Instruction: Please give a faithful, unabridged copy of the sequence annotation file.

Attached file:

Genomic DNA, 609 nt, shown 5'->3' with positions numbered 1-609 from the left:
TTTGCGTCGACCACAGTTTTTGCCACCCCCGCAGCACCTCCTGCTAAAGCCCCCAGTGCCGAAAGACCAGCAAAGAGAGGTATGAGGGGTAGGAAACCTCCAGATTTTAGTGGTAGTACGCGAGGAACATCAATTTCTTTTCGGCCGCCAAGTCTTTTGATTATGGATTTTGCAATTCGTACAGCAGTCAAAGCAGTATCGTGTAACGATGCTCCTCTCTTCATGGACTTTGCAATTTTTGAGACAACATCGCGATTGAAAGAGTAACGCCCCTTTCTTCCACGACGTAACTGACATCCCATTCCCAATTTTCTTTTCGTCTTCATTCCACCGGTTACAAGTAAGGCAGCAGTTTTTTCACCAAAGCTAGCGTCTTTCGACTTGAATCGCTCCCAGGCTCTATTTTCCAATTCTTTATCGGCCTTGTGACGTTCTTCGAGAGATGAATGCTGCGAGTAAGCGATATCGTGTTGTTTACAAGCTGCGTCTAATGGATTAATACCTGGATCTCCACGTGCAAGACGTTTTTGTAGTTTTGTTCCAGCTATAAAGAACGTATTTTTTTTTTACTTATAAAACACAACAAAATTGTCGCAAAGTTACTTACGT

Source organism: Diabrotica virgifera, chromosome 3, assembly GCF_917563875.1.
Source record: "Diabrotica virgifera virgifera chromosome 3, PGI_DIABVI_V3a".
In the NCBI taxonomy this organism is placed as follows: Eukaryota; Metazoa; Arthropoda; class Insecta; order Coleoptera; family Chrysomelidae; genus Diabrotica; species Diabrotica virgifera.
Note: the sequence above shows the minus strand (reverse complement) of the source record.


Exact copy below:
Genomic DNA, 609 nt, shown 5'->3' with positions numbered 1-609 from the left:
TTTGCGTCGACCACAGTTTTTGCCACCCCCGCAGCACCTCCTGCTAAAGCCCCCAGTGCCGAAAGACCAGCAAAGAGAGGTATGAGGGGTAGGAAACCTCCAGATTTTAGTGGTAGTACGCGAGGAACATCAATTTCTTTTCGGCCGCCAAGTCTTTTGATTATGGATTTTGCAATTCGTACAGCAGTCAAAGCAGTATCGTGTAACGATGCTCCTCTCTTCATGGACTTTGCAATTTTTGAGACAACATCGCGATTGAAAGAGTAACGCCCCTTTCTTCCACGACGTAACTGACATCCCATTCCCAATTTTCTTTTCGTCTTCATTCCACCGGTTACAAGTAAGGCAGCAGTTTTTTCACCAAAGCTAGCGTCTTTCGACTTGAATCGCTCCCAGGCTCTATTTTCCAATTCTTTATCGGCCTTGTGACGTTCTTCGAGAGATGAATGCTGCGAGTAAGCGATATCGTGTTGTTTACAAGCTGCGTCTAATGGATTAATACCTGGATCTCCACGTGCAAGACGTTTTTGTAGTTTTGTTCCAGCTATAAAGAACGTATTTTTTTTTTACTTATAAAACACAACAAAATTGTCGCAAAGTTACTTACGT

Source organism: Diabrotica virgifera, chromosome 3, assembly GCF_917563875.1.
Source record: "Diabrotica virgifera virgifera chromosome 3, PGI_DIABVI_V3a".
In the NCBI taxonomy this organism is placed as follows: Eukaryota; Metazoa; Arthropoda; class Insecta; order Coleoptera; family Chrysomelidae; genus Diabrotica; species Diabrotica virgifera.
Note: the sequence above shows the minus strand (reverse complement) of the source record.